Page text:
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The Japan-South Korea Thaw Is Far From a Done Deal

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Tokyo Report | Politics | East Asia

The Japan-South Korea Thaw Is Far From a Done Deal

Japan’s Kishida and South Korea’s Yoon are ready to mend relations, but both leaders face problems back home.

The Japan-South Korea Thaw Is Far From a Done Deal

Japanese Prime Minister Kishida Fumio (right) holds talks with South Korean President Yoon Suk-yeol after the 10th High-Level Meeting of the Friends of CTBT (Comprehensive Nuclear-Test-Ban Treaty) Summit, Sep. 21, 2022.

Credit: Prime Minister’s Office of Japan

In 2018, the South Korean Supreme Court ruled that two Japanese companies would have to financially compensate 15 Koreans who had been forced into labor toward the end of World War II. Japan responded by categorically refusing, arguing that the ruling violated the 1965 Treaty on Basic Relations Between Japan and the Republic of Korea, which unequivocally settled the forced labor issues from the Japanese vantage point.

The stiff response from both governments had basically closed the door on diplomatic dialogue, forcing their relations to go into a downward spiral. As a result, Japan and South Korea’s relationship reached arguably their worst state since diplomatic normalization.

However, the proposed settlement announced by South Korean Foreign Minister Park Jin signals that the fraught relations between the two neighboring countries are about to see a turnaround. Park laid out a plan where, on behalf of the Japanese firms ordered by the court to pay damages, the South Korean government would instead compensate the plaintiffs exploited as forced labor, by establishing a foundation and gathering donations through it. South Korea’s compromise settlement was received warmly by Japanese Prime Minister Kishida Fumio, stating that his government “appreciates” the measure South Korea proposed.

Nonetheless, even though a tentative agreement was reached between Seoul and Tokyo, and both leaders are eager to make it a success by meeting with one another later this week, a more potent task still lies ahead. Realizing amity in Japan-South Korea relations involves a more burdensome task for both leaders: convincing their own people, who still view their counterpart nations with great venom. And that’s not all. For Kishida and South Korean President Yoon Suk-yeol, an equally difficult task will be to persuade their own domestic antagonists, who have the power to make their job difficult – even possibly sabotaging the deal that has been made.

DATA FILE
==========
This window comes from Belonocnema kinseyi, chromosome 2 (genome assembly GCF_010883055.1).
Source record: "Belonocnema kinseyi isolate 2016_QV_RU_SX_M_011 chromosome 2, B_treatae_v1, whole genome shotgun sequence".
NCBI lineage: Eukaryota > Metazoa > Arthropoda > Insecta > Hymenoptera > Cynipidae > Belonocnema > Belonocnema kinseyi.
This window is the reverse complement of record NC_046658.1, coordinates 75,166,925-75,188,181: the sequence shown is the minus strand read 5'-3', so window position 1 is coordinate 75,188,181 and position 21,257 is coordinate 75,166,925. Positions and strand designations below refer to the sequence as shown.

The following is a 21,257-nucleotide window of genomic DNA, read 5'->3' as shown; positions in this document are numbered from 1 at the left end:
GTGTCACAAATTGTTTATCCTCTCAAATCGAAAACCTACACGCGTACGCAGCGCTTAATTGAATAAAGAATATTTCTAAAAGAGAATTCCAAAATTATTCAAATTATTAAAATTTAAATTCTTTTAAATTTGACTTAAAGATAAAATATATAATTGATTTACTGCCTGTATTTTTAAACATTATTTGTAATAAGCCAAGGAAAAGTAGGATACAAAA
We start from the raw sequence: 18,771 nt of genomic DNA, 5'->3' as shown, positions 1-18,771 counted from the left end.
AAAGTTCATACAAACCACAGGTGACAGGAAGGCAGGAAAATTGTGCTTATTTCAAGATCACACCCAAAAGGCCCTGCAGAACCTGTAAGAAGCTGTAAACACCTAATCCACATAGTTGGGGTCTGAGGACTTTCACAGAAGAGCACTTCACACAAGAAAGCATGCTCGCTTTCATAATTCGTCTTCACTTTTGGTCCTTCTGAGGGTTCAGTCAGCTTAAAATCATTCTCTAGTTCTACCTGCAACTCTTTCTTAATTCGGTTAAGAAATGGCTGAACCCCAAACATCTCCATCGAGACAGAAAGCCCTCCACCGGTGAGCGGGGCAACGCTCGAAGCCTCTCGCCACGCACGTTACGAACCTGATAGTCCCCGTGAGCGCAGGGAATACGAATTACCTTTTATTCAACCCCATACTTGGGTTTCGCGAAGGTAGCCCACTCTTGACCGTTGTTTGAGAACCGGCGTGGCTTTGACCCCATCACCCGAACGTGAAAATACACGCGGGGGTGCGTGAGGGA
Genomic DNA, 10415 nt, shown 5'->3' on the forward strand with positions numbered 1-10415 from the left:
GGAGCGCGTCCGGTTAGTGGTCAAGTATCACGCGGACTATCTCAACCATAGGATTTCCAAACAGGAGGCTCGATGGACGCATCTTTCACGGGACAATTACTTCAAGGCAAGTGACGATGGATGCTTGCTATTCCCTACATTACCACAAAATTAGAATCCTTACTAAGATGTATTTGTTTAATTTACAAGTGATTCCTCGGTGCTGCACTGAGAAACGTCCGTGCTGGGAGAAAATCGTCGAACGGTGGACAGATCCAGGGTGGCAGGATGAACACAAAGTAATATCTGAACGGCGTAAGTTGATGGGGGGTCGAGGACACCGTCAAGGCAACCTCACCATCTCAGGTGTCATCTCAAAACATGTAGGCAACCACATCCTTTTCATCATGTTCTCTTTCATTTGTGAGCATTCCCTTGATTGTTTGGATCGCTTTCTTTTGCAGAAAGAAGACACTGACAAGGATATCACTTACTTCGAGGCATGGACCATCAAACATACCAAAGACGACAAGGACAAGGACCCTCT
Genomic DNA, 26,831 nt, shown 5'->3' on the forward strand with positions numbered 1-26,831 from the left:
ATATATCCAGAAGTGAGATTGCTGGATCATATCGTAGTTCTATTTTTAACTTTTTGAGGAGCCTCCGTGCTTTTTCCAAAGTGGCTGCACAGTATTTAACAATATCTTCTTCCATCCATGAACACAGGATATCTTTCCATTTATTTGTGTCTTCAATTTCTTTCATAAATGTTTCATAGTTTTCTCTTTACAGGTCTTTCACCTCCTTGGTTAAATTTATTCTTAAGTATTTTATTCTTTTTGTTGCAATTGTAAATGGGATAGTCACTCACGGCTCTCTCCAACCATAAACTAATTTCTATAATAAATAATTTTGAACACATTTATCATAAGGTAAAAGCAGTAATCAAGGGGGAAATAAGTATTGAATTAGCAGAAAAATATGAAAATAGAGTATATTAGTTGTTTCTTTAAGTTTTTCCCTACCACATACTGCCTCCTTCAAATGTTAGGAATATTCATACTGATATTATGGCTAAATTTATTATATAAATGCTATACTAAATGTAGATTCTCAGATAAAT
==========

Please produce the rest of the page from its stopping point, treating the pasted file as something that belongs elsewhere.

For Yoon, the deal with Japan arrived at a time when tensions among South Korea’s progressives are heating up. Recently, Yoon approved a motion to arrest Lee Jae-myung, the leader of the largest opposition party in South Korea, after Lee was accused of corruption by the Seoul Central District Court. The motion was rejected by only one vote in parliament. The outwardly political act by Yoon to consent to the arrest of his number one political rival, who nearly defeated him in the 2022 presidential election, has further alienated Yoon’s staunch critics in the progressive camp.

If the trend continues, the oppositional zeal to counter Yoon’s policies could grow stronger. Should the progressives gain power in the next election cycle, Yoon’s entire legacy, including   his plan to amend relations with Japan, would go under scrutiny. That has been the case with previous agreements that successive South Korean administrations agreed on between Japan.